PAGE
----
Every year my family visits my parents in West Palm Beach, Florida for the holidays. During our four weeks of visiting we usually do one or two family road trips around Florida, or the near by States, and my husband and I always go away at least one time for a quick getaway to give my parents quality time with their grand-kiddies.
St. Petersburg has been on my radar for years. Mainly because I’ve been dying to visit the Salvador Dali Museum. Other than that, I’ve heard it has nice beaches, but for the most part whenever I heard about St. Pete, it usually was attached to visiting Tampa.
I visited Tampa last year and didn’t have enough time to go to the museum. At the time I was really bummed because I thought that all you needed was half a day visit to this area and that’s all. How grateful was I that I didn’t go that day and this time returned with my husband for a couple of days to enjoy the area.
St. Petersburg is Full of Surprises
Taking a trip without the kids opens up so many new options for me when it comes to boutique hotels. With kids I always look for hotels with pools and that have two rooms or more, and are verified family friendly. However, when it is just my husband and I, one room in a small, stylish hotel or inn is what I enjoy more.
That is exactly how I found Inn on the Beach. The name alone is the selling point. It’s an Inn on the beach. What more can you ask for?
The hotel is located in St. Pete on the Pass-a-Grille beach. What an absolutely adorable, amazing place. The inn is right across the street from the white-sanded beach and a few blocks from the historic town of Pass-a-Grille which has a bunch of restaurants and cafes.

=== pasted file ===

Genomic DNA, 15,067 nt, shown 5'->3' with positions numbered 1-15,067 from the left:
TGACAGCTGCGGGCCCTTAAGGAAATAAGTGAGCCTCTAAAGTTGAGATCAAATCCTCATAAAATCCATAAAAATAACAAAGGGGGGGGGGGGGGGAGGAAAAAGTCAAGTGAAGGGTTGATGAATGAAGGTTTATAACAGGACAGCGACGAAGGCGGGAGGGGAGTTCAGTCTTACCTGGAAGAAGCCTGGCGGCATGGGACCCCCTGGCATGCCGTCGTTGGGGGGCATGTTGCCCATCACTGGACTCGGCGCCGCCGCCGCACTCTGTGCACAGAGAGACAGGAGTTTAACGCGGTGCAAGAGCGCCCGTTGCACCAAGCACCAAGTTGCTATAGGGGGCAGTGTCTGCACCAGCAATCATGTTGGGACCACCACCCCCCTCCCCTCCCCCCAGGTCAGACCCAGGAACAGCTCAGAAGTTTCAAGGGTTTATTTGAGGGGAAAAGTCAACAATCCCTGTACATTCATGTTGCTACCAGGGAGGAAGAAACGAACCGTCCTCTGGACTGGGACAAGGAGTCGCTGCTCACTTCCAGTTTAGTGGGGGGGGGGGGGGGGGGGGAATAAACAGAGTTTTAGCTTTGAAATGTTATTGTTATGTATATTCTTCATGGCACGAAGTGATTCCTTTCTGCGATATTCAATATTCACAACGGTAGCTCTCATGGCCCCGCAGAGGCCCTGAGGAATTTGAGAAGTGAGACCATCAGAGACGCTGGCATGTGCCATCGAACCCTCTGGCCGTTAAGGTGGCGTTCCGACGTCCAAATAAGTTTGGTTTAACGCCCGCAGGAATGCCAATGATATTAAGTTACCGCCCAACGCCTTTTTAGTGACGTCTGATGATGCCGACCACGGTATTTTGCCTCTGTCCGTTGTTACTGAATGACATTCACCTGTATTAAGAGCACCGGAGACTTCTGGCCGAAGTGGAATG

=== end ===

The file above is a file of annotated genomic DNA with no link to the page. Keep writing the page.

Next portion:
Did you know that St. Petersburg’s beaches were voted as the top ten beaches to visit in the US? I definitely didn’t. What an absolute surprise when we arrived and see beaches that are lovelier than most of our Central American beaches. White-sanded, calm waters with plenty of space to walk around and enjoy the ocean breeze.
Even though St. Pete is a city in itself, it is also surrounded by tons of tiny islands. Our hotel was situated on an island that couldn’t be more than several miles in length. It is perfect for walking around on and, even better, if you rent a bike.
The hotel has great views from most of the rooms. And they even go as far as to say that their rooms are so cozy you never want to leave. Which, when you first arrive, you think to yourself, ‘But I’m at the beach, why wouldn’t I leave.”
Well, you do, but then you end up going back to the room, as we did, hop up on the chairs on our patio and enjoy the setting sun while drinking a beer or a cider before dinner time.
If you are staying with them on the weekends they also have a continental breakfast that is offered in the courtyard.
We loved our stay at the hotel. The service was homey, like staying with a friend that doesn’t want to spend every minute with you. For example, they area always there for advice and help, but let you do your own thing.
The hotel is also about 20 minutes from downtown St. Petersburg where the museum is located, making it super convenient to escape for a bit of a cultural experience and return for more beach time and complete relaxation.
Fun, Historic Facts About Pass-a-Grille Town
- For 10,000 years, Indians hunted it the prairies around the area.
- The Tocobagas lived here from 1,000 – 1,700 AD.
- It was first visited by Europeans in 1528 when the Spanish Explorer, Panfilo de Narvaez anchored off Pass-A-Grille pass.
- For the next few years it was used as a campground for fisherman to obtain fresh water and to grill their catch.
- It is thought that Pass-A-Grille derives it’s name from the French Passe aux Grilleurs (going to roasters).
- The town of Pass-A-Grille Beach was incorporated into the city of St. Petersburg Beach in 1957.
- In 1857, John Gomez the ‘last of the pirates’, began bringing excursionists here from Tampa.
- This made it one of the oldest resorts on Central Florida’s West Coast.
- The first homesteader settled here in 1886.
- In 1989 a section of Pass-A-Grille was declared a National Historic District.
- In 2010 it was named the sunset capital of Florida.